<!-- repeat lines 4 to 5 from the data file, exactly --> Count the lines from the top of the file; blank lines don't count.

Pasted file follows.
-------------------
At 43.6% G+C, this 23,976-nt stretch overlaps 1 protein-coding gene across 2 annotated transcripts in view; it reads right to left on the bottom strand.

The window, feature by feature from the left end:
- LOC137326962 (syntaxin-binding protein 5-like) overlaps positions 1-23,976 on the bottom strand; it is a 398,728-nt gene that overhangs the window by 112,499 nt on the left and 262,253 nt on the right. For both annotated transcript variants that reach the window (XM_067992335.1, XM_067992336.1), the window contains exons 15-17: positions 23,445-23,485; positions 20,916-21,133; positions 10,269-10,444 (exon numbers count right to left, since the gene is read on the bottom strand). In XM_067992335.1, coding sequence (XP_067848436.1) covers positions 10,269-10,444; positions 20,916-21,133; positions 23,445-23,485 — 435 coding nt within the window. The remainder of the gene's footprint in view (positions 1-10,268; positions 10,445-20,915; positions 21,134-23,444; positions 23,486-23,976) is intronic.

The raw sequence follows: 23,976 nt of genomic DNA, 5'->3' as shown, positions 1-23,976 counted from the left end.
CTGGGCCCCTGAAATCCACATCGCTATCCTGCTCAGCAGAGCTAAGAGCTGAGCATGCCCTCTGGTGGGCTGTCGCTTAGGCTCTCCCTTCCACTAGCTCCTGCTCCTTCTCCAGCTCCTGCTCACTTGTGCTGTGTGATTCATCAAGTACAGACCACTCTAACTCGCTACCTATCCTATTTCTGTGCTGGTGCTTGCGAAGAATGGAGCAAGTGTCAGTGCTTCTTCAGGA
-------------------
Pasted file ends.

The raw sequence follows: 23,976 nt of genomic DNA, 5'->3' as shown, positions 1-23,976 counted from the left end.
CTGGGCCCCTGAAATCCACATCGCTATCCTGCTCAGCAGAGCTAAGAGCTGAGCATGCCCTCTGGTGGGCTGTCGCTTAGGCTCTCCCTTCCACTAGCTCCTGCTCCTTCTCCAGCTCCTGCTCACTTGTGCTGTGTGATTCATCAAGTACAGACCACTCTAACTCGCTACCTATCCTATTTCTGTGCTGGTGCTTGCGAAGAATGGAGCAAGTGTCAGTGCTTCTTCAGGA